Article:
Health care: New rule requires hospitals and insurers to make prices accessible
Imagine if grocery stores had secret pricing that you did not know until you selected which credit card would be used for payment at check out. And the secret prices would vary based on which credit card you used. Your receipt would not list the items you purchased but would show meaningless “FCD-10” codes for each item. Do you think secret grocery prices would lead to higher or lower prices?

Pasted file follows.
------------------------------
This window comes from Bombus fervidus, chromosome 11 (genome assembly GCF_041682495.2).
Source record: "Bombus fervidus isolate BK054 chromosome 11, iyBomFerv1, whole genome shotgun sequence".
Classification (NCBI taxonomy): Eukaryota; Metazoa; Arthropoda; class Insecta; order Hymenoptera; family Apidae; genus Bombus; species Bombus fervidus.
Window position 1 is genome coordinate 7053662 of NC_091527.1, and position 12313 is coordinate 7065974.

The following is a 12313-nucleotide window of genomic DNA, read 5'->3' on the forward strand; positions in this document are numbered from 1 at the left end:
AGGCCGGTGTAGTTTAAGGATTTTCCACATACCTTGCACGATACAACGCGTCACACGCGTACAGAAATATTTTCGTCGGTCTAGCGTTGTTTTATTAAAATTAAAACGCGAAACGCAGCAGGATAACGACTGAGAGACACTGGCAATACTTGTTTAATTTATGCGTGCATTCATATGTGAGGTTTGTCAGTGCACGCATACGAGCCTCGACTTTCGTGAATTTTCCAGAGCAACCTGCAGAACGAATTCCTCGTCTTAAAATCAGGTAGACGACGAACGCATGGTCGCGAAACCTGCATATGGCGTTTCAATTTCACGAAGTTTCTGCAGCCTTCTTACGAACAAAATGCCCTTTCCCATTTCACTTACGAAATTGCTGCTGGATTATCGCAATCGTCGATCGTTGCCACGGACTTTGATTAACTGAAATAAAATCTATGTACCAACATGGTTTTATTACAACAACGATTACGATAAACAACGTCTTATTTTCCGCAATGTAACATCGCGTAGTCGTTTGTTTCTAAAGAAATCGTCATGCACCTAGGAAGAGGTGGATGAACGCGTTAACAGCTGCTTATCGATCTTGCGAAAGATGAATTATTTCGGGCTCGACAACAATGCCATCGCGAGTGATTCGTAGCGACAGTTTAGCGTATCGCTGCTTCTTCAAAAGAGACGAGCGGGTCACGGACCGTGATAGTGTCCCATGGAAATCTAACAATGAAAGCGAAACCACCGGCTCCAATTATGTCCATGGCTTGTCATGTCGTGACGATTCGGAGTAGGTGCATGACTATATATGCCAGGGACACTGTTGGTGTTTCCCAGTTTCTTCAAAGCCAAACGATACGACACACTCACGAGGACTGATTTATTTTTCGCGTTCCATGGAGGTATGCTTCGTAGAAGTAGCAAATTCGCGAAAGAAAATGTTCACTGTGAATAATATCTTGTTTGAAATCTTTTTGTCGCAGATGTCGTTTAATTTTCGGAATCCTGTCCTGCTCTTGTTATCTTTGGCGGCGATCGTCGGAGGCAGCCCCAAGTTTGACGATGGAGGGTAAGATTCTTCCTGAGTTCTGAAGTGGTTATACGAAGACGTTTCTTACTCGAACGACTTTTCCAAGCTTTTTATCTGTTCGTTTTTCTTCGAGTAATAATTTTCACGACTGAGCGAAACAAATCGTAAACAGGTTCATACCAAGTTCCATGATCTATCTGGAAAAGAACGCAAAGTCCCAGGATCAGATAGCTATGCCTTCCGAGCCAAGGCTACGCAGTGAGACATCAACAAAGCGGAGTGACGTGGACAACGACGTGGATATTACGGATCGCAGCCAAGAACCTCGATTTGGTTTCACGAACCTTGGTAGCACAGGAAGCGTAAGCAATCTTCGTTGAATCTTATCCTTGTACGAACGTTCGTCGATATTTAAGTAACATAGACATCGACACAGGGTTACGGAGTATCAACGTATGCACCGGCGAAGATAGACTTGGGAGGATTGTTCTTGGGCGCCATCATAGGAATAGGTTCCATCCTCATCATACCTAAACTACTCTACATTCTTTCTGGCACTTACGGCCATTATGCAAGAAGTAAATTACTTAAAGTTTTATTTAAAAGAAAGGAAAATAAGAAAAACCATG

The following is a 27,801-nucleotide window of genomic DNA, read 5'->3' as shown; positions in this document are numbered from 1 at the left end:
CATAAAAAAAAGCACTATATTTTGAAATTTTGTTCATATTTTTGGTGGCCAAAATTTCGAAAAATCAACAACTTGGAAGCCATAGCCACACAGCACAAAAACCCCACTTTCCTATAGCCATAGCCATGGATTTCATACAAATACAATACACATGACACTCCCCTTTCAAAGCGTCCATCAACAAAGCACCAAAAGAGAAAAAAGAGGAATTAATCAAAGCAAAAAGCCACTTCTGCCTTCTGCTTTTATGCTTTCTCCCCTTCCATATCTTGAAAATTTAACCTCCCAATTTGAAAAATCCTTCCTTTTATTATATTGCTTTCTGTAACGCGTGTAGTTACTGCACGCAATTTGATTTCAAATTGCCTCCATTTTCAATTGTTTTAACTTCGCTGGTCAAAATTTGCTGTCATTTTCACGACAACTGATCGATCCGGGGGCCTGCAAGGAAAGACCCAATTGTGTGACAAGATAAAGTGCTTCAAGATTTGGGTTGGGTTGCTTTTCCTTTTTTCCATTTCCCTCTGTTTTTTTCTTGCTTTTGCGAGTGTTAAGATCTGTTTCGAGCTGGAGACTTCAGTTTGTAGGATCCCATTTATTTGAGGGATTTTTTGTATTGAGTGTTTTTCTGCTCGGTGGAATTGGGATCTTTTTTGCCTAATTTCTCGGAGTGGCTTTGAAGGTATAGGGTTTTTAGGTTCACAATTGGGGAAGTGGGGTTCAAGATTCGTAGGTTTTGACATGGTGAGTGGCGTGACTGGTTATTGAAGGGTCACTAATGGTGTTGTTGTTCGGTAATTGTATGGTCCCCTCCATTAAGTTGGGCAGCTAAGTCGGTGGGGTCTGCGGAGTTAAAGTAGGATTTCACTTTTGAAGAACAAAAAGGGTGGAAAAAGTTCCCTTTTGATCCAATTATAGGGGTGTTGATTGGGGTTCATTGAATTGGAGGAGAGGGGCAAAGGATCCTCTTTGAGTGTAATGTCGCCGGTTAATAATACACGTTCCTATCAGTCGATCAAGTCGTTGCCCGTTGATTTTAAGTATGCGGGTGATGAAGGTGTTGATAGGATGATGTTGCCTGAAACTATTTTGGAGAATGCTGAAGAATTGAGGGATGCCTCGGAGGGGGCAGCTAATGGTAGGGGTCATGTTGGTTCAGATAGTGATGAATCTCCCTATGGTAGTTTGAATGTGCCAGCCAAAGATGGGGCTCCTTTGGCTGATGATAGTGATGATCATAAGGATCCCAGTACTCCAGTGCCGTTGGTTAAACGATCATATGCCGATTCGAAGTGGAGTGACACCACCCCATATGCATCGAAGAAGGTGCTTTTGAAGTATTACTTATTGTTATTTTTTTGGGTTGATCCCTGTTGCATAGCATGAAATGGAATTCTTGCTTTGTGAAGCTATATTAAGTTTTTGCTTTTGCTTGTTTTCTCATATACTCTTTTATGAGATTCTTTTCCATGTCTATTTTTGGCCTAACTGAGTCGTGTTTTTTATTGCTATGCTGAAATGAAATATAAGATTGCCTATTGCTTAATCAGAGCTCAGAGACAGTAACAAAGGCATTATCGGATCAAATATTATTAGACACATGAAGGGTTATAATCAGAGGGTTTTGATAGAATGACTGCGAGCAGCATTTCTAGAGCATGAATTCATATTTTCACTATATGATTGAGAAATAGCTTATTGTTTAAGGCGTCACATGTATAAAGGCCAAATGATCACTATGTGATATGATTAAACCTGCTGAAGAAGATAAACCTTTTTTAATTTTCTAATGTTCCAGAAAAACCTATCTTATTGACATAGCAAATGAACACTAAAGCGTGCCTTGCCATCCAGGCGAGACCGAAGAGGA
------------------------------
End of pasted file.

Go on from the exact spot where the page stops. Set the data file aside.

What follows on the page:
Hospitals and insurers contend that disclosing their negotiations would be counterproductive and predict it would have the perverse effect of driving up prices.
The hospital/insurance cartel argument is in opposition to centuries of economics theory.